Market Snapshot: Canadian tight oil production decreased after 2014 due to less drilling activity
Release date: 2017-06-14
Since mid-2014, Canadian tight oil productionFootnote 1 decreased from a peak of about 425 thousand barrels per day (Mb/d) to about 345 Mb/d at the end of 2016. This overall decrease was due to declining global oil prices. The main reductions came from the Cardium Formation of Alberta, which fell from 85 Mb/d to 50 Mb/d, and the Bakken Formation of Saskatchewan and Manitoba, which decreased from about 60 Mb/d to 40 Mb/d.
The Montney Formation was the only formation that had its production grow since 2014, from 60 Mb/d to 95 Mb/d. This was largely due to increased production of condensate, which is considered a form of oil.Footnote 2 Montney condensate is obtained from tight gas wells and sells for a higher price than crude oil in western Canada because it is in high demand as a diluent that allows bitumen to be shipped by pipeline.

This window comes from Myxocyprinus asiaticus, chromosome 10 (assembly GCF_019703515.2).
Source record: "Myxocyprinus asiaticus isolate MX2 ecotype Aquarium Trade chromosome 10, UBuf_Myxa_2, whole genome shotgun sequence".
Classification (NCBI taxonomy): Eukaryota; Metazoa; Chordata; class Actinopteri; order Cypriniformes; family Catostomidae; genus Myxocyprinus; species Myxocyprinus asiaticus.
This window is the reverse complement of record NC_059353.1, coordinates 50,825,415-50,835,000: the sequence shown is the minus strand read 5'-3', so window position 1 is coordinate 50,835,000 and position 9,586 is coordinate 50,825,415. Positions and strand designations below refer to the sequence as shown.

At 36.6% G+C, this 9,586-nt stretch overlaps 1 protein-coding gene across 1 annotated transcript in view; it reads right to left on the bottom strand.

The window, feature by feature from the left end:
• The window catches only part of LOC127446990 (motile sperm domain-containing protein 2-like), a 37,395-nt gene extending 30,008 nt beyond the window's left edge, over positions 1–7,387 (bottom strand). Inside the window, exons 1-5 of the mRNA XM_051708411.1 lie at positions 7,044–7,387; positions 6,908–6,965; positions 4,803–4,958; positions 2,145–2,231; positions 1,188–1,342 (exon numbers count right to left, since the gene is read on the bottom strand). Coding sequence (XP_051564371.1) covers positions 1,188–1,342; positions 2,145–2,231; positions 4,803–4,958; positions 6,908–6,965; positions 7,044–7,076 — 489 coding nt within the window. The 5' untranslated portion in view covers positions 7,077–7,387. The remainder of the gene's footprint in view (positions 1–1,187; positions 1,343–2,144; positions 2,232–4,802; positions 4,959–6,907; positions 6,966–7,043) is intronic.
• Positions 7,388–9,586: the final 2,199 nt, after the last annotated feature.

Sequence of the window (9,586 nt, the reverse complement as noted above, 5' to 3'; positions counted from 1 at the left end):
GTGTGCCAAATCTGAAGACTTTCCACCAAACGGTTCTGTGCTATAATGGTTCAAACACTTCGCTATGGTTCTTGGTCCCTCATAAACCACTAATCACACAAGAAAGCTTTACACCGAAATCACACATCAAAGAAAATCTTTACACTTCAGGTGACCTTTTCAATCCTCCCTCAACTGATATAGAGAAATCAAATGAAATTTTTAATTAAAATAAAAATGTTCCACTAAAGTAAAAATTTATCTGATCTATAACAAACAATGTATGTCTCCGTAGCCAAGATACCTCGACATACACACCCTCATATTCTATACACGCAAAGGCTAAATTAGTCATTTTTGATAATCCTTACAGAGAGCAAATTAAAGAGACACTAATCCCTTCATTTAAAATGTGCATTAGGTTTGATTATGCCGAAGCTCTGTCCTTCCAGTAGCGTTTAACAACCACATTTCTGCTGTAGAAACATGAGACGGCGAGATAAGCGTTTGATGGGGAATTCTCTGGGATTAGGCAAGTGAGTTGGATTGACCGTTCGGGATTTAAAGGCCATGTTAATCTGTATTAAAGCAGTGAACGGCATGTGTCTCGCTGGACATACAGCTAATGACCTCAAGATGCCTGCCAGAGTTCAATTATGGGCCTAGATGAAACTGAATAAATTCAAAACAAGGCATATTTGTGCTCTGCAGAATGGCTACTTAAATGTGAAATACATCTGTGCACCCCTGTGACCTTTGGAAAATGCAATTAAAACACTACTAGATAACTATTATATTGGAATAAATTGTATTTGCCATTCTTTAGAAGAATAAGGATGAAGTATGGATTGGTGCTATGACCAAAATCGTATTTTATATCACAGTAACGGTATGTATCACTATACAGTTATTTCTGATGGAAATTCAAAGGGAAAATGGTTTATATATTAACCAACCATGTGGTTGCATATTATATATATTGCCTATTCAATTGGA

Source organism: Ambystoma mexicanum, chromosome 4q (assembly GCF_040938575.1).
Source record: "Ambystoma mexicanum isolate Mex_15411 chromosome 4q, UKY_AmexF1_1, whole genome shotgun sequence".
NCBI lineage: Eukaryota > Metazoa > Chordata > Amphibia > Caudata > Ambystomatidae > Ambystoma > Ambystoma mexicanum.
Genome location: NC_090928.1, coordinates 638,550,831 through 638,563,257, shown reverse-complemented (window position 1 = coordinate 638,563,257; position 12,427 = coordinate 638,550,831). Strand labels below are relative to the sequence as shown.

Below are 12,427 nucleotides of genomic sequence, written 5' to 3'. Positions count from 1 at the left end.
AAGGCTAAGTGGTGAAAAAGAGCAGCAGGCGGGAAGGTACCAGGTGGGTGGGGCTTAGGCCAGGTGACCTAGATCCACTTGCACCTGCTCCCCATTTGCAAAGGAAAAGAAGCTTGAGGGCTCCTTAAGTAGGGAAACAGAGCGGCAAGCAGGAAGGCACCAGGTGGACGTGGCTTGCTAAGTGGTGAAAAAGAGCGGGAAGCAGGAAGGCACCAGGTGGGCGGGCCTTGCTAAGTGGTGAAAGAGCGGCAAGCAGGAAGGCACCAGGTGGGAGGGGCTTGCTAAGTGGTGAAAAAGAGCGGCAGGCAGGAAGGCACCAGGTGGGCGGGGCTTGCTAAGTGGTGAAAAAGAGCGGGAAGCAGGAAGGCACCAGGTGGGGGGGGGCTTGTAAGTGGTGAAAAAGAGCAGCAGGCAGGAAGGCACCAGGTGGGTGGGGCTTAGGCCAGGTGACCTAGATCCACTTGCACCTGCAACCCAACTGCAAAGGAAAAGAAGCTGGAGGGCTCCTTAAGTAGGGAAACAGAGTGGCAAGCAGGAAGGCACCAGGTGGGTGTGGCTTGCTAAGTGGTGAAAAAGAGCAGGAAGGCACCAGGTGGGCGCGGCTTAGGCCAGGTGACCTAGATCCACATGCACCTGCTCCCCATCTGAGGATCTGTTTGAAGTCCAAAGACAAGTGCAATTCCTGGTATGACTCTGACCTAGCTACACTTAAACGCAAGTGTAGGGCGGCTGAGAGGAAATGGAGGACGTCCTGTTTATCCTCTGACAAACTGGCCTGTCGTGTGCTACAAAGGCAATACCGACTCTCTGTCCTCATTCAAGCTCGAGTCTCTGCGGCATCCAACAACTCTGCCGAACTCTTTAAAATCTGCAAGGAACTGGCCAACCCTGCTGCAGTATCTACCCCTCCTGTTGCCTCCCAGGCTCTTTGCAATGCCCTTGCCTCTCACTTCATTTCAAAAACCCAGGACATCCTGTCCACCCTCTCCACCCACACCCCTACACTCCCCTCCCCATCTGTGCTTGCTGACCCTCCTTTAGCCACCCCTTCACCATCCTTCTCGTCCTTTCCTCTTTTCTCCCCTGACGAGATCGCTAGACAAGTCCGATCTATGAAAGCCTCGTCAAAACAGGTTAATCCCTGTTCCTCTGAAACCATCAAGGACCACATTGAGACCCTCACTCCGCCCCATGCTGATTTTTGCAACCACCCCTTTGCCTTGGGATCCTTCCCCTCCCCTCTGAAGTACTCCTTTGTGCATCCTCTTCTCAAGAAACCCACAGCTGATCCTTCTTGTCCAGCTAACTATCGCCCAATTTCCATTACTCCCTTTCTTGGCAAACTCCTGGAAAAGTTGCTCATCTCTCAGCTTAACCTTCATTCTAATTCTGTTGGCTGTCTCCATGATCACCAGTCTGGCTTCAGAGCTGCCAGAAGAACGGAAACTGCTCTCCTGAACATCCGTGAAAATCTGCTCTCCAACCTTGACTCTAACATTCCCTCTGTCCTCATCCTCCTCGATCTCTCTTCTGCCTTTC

Source and Description
Source: Divestco, NEB calculations
Description: This stacked area chart shows Canadian tight oil production by formation from January 2007 to December 2016. An overlaid line series shows the year-over-year well count growth. Tight oil production grew from less than 9 Mb/d in 2007 to almost 445 Mb/d in 2014 and then declined to less than 345 Mb/d in 2016. This production came from various formations, led by the Montney/Doig, Cardium, Viking, and Bakken formations. Well count growth increased from 132 in January 2007 to 3 517 in December 2014, after which it declined to 798 in December 2016.
The overall decline in tight oil production is from fewer new wells being added as drilling activity slowed in response to decreasing prices. Tight-oil wells typically produce a large amount of oil in their first month but decline quickly thereafter, which means that new wells must be continually added to maintain production levels. In 2014, the number of producing wells grew annually by over 3 200. In 2015, the number of producing wells grew by about 2 300, and production started to decline. By 2016, less than 1 000 new wells were added.
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